Non-Profit Provides Suitcases for Children in Foster Care

Non-Profit Provides Suitcases for Children in Foster Care

Harlingen, Texas– Jennifer Conde is the woman behind “Suitcases for kids” — she grew up in the foster care system and knew the importance of having your luggage …

“I was talking about my issues with carrying my belonging in a trash bag, and someone from London told me that trash bags are illegal there, and I thought that’s beautiful.”

Jennifer started the non-profit in April of 2019 after connecting with a support group on social media. She tells us she first went into the foster care system at the age of six and remembers her mother packing her a suitcase with her favorite stuffed animal and personal belongings.

“I would carry my suitcase where I went until it got lost in transition I believe it was one of my foster parents that kept it and sent me with trash bags and from that moment on I carried my things in trash bags”

She is working with “Upbring” — a local foster care agency that shelters or places abused and neglected children in a good home…The founder has been receiving donations from the community to fill suitcases with toys, blankets, and hygiene products. She’s currently working on a bill that makes it illegal to have children carry everything they own in trash bags.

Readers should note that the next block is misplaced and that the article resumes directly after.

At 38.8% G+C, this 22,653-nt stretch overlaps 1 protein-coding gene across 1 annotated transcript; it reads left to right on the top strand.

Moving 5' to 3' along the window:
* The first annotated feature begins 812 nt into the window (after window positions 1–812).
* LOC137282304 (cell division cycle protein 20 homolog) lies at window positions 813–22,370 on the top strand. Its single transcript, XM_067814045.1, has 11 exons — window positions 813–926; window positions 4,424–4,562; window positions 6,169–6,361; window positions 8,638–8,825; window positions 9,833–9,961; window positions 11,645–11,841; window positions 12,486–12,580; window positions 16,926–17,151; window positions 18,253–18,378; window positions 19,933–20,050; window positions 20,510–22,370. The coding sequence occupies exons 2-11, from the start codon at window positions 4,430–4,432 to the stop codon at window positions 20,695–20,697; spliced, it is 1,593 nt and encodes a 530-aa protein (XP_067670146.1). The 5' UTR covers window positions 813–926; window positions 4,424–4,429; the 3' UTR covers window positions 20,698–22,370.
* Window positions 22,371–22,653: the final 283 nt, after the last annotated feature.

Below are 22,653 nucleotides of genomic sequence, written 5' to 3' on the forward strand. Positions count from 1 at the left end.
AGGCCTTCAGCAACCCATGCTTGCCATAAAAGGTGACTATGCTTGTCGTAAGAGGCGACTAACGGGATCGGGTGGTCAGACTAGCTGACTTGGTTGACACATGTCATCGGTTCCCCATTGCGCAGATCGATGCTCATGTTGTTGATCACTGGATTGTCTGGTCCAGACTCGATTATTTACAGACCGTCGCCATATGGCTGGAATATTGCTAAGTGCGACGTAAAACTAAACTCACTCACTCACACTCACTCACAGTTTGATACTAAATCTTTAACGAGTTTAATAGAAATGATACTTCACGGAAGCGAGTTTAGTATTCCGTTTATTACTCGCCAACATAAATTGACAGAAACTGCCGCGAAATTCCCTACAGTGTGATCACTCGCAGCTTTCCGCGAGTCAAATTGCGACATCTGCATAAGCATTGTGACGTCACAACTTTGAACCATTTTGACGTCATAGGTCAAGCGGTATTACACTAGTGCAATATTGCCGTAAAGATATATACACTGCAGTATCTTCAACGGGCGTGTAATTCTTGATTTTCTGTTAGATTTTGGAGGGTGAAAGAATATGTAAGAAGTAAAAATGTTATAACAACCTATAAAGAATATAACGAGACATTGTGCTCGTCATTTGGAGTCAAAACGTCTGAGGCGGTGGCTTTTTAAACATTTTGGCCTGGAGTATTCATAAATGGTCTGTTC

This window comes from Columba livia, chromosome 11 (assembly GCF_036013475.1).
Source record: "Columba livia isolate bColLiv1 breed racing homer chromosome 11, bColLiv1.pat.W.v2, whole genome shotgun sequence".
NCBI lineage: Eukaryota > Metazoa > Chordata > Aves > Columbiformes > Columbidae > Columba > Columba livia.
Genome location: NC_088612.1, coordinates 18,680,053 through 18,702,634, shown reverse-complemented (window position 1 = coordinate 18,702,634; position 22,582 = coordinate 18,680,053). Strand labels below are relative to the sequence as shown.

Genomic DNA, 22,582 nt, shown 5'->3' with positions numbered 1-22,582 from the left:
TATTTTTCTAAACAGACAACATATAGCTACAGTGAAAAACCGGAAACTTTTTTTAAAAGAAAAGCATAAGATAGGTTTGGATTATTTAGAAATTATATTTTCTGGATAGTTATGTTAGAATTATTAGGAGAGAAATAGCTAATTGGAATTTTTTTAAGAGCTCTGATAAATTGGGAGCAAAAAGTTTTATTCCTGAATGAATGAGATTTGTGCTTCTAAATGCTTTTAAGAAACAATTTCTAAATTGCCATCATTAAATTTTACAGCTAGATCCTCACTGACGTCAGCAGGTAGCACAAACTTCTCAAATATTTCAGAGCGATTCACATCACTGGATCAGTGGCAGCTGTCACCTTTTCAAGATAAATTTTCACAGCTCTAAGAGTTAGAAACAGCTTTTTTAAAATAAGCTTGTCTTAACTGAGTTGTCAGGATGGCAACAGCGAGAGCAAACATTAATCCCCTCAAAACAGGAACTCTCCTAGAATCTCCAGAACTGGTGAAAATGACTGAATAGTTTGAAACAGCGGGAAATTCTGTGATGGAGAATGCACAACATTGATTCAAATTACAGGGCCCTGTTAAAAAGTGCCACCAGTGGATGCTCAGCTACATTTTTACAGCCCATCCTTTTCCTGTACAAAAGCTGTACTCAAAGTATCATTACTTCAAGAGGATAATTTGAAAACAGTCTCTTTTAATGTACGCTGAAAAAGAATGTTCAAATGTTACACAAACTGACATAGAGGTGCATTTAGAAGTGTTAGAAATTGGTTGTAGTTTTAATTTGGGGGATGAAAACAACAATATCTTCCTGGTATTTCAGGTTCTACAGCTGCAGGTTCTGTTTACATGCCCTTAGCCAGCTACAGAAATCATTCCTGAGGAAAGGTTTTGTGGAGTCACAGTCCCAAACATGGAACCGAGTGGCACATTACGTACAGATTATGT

“To make trash bags completely illegal to give a child in care so if the child is taken into foster care if anyone gives them a trash bag they’ll have to pay a hefty fine because it’s not right”

In Hidalgo county alone there are over 600 children in foster care… The casa executive director says children in their care are given a backpack with supplies.

“We have teddy bears. We have clothes here. We have tennis shoes and hygiene supplies. Everything, so the ones we know we have to take care of, we pack a bag.”

‘Suitcase for kids’ has been able to help dozens of children with their transition. You can help with a donation by visiting the Facebook page under the organization’s name in Harlingen.

The organization will continue to work hard to keep trash bags out of children’s stories — with the help of similar agencies and the community.

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